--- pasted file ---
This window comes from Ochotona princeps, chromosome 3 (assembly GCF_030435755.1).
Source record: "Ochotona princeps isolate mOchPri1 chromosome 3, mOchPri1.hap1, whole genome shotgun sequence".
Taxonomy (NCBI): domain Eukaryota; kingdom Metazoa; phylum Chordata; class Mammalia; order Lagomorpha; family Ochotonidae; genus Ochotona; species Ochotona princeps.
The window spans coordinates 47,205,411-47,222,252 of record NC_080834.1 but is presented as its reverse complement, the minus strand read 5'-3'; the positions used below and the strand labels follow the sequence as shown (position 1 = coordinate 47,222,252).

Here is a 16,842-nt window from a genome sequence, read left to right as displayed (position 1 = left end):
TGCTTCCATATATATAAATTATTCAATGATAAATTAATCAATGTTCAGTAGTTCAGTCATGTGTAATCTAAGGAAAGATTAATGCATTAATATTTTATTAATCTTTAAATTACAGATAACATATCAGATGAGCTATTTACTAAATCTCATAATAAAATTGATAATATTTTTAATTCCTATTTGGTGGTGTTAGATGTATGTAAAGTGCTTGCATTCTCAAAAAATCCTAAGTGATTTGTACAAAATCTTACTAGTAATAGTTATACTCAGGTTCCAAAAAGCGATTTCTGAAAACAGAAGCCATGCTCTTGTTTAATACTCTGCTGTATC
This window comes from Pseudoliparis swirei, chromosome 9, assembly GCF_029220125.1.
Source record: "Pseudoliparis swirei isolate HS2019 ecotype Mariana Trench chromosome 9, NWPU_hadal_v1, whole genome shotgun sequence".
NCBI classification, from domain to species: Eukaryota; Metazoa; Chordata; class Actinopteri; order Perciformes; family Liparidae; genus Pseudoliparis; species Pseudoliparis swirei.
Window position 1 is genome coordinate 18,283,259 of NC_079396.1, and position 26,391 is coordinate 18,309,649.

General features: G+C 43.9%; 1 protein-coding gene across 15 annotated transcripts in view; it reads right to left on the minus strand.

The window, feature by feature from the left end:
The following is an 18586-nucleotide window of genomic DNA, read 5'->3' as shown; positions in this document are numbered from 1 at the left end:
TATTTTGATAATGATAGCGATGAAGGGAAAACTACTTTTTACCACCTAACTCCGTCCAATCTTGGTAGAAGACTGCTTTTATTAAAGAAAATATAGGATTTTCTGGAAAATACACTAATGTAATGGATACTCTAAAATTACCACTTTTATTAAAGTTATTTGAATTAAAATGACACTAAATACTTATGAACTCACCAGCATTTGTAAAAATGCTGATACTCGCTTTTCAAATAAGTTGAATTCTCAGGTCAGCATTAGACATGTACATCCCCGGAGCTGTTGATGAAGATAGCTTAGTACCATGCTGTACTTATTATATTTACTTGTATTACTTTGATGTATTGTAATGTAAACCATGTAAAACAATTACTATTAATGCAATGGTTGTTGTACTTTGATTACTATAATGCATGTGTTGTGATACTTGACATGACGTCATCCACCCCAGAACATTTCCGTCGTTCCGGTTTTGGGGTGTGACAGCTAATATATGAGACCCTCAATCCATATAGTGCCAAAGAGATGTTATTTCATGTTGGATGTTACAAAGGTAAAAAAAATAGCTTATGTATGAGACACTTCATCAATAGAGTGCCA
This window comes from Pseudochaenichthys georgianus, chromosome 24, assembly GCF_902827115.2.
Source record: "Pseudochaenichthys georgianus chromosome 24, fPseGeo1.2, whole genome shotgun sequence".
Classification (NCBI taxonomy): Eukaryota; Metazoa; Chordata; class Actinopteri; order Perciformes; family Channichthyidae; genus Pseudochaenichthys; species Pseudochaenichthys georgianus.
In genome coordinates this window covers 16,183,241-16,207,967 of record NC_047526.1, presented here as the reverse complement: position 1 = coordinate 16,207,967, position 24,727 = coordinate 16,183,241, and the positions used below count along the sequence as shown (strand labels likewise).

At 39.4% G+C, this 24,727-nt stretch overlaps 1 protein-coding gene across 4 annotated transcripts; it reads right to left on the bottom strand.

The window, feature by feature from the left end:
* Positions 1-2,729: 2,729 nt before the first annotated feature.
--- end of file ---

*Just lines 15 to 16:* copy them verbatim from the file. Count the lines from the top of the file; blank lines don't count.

This window comes from Pseudochaenichthys georgianus, chromosome 24, assembly GCF_902827115.2.
Source record: "Pseudochaenichthys georgianus chromosome 24, fPseGeo1.2, whole genome shotgun sequence".